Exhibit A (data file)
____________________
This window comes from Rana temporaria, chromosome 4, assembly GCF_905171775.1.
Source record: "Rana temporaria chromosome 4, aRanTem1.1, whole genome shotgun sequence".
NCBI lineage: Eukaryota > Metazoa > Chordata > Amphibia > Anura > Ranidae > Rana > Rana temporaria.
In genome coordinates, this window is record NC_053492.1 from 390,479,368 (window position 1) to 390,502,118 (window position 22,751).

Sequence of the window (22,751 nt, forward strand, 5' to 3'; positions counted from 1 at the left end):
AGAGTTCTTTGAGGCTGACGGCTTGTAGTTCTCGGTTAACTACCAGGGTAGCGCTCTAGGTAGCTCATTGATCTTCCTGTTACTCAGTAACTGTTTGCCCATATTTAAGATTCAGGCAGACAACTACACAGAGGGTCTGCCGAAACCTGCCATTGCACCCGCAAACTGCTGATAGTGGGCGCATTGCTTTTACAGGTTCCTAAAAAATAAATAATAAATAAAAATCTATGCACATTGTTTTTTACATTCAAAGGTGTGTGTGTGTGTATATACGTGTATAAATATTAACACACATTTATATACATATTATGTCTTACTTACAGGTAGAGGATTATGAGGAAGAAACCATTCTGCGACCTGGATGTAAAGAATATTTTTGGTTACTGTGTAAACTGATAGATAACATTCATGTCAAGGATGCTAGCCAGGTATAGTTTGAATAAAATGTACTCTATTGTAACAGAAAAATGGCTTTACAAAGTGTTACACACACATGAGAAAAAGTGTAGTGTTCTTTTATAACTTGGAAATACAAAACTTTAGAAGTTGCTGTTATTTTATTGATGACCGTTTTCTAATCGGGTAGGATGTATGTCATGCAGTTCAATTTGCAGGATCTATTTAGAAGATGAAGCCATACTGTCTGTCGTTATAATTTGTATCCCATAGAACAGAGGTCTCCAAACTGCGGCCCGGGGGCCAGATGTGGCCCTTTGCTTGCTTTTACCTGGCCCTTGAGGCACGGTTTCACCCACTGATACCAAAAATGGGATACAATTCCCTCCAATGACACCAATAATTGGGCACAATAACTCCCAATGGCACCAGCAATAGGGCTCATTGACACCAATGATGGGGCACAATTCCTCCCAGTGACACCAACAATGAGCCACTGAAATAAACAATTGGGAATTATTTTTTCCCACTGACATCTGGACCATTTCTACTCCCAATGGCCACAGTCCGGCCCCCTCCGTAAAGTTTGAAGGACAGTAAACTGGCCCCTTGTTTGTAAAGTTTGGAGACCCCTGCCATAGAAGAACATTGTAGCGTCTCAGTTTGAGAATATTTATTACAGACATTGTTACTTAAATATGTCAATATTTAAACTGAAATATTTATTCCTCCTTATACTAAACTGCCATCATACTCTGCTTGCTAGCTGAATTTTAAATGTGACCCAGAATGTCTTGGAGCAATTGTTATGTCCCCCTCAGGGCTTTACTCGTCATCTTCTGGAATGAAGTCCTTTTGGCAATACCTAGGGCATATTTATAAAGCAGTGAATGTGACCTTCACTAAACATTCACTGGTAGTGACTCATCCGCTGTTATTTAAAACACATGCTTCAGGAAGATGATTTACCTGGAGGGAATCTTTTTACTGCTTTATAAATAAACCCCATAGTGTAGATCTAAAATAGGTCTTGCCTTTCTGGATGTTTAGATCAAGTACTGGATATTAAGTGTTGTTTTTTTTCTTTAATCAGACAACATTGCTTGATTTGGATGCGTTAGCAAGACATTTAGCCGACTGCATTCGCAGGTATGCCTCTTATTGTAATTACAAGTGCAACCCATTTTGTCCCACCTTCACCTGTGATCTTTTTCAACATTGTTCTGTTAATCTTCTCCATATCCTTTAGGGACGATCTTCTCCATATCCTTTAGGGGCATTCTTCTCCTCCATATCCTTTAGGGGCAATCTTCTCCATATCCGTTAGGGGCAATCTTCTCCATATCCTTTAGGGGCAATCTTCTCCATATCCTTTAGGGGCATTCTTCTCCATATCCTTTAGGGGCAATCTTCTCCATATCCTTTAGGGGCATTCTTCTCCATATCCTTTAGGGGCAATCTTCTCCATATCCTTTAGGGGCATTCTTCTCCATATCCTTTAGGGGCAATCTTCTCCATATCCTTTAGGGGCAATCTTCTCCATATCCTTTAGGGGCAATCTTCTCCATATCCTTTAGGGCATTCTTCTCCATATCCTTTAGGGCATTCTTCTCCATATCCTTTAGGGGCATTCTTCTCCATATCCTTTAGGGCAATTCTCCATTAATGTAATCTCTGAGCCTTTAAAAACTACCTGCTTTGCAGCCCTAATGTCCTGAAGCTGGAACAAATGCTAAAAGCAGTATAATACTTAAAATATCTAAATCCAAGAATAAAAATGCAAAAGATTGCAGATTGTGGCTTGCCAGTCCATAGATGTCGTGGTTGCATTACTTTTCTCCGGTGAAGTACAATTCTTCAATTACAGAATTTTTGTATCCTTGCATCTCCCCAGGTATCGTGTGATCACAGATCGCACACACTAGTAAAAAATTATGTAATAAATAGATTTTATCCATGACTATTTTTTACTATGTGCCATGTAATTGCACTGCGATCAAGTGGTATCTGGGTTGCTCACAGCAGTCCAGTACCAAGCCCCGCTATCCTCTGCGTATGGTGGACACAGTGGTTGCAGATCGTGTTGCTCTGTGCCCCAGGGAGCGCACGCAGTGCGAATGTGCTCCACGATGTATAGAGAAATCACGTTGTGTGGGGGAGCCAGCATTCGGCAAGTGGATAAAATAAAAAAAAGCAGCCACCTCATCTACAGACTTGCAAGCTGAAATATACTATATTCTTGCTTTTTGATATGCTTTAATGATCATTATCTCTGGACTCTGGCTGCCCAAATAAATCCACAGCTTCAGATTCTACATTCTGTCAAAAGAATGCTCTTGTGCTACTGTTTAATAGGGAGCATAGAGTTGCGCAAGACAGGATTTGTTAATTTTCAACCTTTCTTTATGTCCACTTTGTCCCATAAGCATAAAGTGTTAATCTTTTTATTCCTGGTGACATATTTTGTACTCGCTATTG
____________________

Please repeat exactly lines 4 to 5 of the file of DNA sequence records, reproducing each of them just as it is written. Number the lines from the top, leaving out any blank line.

In genome coordinates, this window is record NC_053492.1 from 390,479,368 (window position 1) to 390,502,118 (window position 22,751).

Sequence of the window (22,751 nt, forward strand, 5' to 3'; positions counted from 1 at the left end):